Wil­liam Vaughan: Kick Starter

The multi-tal­ented head of New Balance’s 3D team says that GPU ren­der­ing with Modo’s mpath en­gine and AMD’S Radeon Proren­der will trans­form artists’ work

3D World - - PRO THOUGHTS -

Wil­liam Vaughan is a hard artist to cat­e­gorise. Cur­rently Se­nior 3D Pro­duc­tion Man­ager at multi­na­tional shoe firm New Balance, he is also a pro­lific creator of 3D char­ac­ters, whose work has ap­peared in Hol­ly­wood movies, ar­chi­tec­tural vi­su­al­i­sa­tions, and even as vinyl toys. An au­thor and ed­u­ca­tor – he was also pre­vi­ously aca­demic di­rec­tor of The Dig­i­tal An­i­ma­tion & Vis­ual Ef­fects School in Florida – his pub­lished out­put ranges from the likes of guides to 3D mod­el­ling to sci­ence-fic­tion nov­els.

For the past decade, the thread unit­ing this var­ied ca­reer has been Modo: Foundry’s cre­ative 3D mod­el­ling soft­ware, and Vaughan’s pri­mary pro­duc­tion tool. And what cur­rently ex­cites him about the ap­pli­ca­tion is the way that the cur­rent Modo 13 Se­ries of re­leases are able to har­ness the power of mod­ern GPUS, both through Radeon™ Proren­der, AMD’S pow­er­ful phys­i­cally based ren­der en­gine, and mpath, Foundry’s ground-up re­design of the na­tive Modo ren­derer.

Modo for char­ac­ter mod­el­ling

Vaughan first used Modo on Partly Cloudy, Pixar’s 2009 an­i­mated short, on which he worked as a free­lance char­ac­ter modeller. “At the time, what blew me away was how in­ter­ac­tive ev­ery­thing was,” he says. “I wasn’t key­ing in num­bers and see­ing what hap­pened: I was in­ter­act­ing with my model in real time. That and Modo’s se­lec­tion tools were the big­gest sell­ing points to me.”

Over time, Modo would grad­u­ally re­place other 3D soft­ware in Vaughan’s work­flow, both on his per­sonal and pro­fes­sional projects. “It’s a com­plete pack­age: all of the tools are there, they’re easy to use, and they’re flex­i­ble,” he ex­plains. “Although I model 3D char­ac­ters, I think of my­self more as a prob­lem-solver – and Modo has ev­ery­thing I need to solve my prob­lems.”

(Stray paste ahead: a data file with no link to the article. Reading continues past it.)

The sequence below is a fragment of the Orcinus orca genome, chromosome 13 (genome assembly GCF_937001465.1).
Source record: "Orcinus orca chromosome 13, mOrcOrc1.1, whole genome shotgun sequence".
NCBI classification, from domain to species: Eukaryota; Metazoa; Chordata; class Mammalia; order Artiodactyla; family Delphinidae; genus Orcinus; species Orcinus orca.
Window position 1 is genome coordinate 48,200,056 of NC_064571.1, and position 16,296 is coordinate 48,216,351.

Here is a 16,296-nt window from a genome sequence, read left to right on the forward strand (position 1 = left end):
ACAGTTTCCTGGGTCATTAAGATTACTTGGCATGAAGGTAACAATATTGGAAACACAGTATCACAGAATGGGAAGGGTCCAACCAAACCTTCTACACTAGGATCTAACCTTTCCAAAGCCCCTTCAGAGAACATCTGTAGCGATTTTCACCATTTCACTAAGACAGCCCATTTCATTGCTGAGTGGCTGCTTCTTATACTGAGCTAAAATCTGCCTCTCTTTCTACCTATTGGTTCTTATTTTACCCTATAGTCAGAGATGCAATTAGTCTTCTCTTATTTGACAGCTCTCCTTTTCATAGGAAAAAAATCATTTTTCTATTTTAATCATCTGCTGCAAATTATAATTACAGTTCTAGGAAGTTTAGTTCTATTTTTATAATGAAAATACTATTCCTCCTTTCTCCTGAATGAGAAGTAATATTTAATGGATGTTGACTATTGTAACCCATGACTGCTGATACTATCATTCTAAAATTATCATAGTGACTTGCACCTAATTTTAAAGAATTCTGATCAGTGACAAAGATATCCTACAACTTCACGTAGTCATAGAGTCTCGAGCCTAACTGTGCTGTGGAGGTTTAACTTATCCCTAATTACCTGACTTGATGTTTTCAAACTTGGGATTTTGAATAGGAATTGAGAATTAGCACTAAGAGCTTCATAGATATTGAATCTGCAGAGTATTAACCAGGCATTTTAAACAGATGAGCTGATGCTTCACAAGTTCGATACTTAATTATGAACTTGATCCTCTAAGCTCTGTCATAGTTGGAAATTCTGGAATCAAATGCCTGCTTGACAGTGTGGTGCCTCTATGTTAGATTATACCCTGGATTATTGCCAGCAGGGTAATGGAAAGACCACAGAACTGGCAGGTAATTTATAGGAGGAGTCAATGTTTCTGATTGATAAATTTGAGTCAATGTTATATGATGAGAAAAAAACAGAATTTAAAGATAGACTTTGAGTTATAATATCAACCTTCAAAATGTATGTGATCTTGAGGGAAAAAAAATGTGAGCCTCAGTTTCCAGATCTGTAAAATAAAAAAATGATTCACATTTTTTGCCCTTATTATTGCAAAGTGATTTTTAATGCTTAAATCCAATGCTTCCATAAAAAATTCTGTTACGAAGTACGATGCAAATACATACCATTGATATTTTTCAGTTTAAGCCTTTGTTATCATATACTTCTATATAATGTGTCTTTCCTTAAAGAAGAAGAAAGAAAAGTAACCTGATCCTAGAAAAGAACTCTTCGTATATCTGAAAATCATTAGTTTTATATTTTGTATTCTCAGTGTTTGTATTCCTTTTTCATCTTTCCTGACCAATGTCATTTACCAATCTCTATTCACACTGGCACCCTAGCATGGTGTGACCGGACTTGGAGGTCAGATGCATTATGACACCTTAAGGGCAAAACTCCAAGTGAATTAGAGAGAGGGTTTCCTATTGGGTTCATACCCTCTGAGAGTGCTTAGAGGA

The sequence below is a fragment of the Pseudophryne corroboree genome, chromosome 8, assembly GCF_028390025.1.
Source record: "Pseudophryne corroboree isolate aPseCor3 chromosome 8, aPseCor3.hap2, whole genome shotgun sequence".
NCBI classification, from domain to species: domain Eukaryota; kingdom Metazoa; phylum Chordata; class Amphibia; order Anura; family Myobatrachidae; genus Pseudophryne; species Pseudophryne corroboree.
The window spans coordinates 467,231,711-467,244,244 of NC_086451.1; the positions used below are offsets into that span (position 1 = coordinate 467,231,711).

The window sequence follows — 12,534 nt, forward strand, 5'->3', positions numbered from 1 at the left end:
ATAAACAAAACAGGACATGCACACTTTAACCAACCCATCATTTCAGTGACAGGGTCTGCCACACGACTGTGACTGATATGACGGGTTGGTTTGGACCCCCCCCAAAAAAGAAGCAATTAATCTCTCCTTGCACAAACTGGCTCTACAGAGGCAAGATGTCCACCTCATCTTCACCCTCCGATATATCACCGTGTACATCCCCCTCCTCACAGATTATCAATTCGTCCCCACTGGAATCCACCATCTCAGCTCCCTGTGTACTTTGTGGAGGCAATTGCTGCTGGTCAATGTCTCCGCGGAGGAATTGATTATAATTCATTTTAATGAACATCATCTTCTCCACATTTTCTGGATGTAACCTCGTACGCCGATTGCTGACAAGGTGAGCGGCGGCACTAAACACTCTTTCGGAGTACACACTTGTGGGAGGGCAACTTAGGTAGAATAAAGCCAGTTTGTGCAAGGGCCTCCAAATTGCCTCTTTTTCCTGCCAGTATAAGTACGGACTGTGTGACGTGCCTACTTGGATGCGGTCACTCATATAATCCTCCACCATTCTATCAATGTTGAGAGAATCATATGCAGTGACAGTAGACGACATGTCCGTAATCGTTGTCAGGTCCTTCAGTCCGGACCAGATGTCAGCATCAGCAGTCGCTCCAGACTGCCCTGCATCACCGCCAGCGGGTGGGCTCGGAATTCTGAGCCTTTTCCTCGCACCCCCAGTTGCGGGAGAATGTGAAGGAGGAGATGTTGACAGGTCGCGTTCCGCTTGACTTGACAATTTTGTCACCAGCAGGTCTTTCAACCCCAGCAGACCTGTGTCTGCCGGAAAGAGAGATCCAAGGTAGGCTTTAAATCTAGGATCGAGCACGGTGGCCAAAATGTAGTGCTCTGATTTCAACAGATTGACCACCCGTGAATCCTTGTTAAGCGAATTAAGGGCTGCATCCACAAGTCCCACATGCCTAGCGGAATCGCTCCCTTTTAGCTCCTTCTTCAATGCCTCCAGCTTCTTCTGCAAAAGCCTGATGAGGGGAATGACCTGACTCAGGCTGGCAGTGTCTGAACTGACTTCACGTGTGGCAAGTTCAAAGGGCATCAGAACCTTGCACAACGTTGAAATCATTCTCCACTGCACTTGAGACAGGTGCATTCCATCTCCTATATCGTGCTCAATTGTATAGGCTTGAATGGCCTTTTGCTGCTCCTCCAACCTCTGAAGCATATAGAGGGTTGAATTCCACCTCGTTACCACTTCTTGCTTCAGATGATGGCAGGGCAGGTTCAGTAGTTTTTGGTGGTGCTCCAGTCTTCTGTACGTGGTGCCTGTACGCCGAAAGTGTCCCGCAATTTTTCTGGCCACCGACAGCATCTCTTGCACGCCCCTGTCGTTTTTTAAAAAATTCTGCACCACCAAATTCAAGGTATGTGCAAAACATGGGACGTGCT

Modo for prod­uct de­sign

Vaughan has also been in­stru­men­tal in im­ple­ment­ing Modo in the de­sign pipe­line at New Balance. In place of its old work­flow of cre­at­ing de­signs in 2D, hav­ing them man­u­fac­tured phys­i­cally, then mod­i­fy­ing the 2D de­signs ac­cord­ingly, the com­pany now uses Modo to cre­ate 3D pro­to­types.

“One of the big driv­ing forces for in­tro­duc­ing 3D was to cut down on phys­i­cal sam­ples,” says Vaughan. “By do­ing that, we’re cut­ting costs, but also re­duc­ing the im­pact on the en­vi­ron­ment.”

Hav­ing now trained over 50 New Balance de­sign­ers to use Modo, Vaughan praises the soft­ware’s shal­low learn­ing curve. “It’s very artist-friendly,” he com­ments. “Most of New Balance’s de­sign­ers didn’t have a back­ground in 3D, but in Modo, you can get to a nicelook­ing ren­der very quickly.”

Mod­ern GPUS for ren­der­ing

Of all of the changes in this year’s Modo 13 Se­ries of up­dates, Vaughan is most ex­cited about the way that the soft­ware is tak­ing ad­van­tage of the pro­cess­ing power of mod­ern graph­ics cards: a process that be­gan in Modo 13.0 with the in­te­gra­tion of Radeon Proren­der. AMD’S phys­i­cally ac­cu­rate GPU ren­derer pro­vides artists with fast, in­ter­ac­tive, pho­to­re­al­is­tic pre­views of their 3D mod­els.

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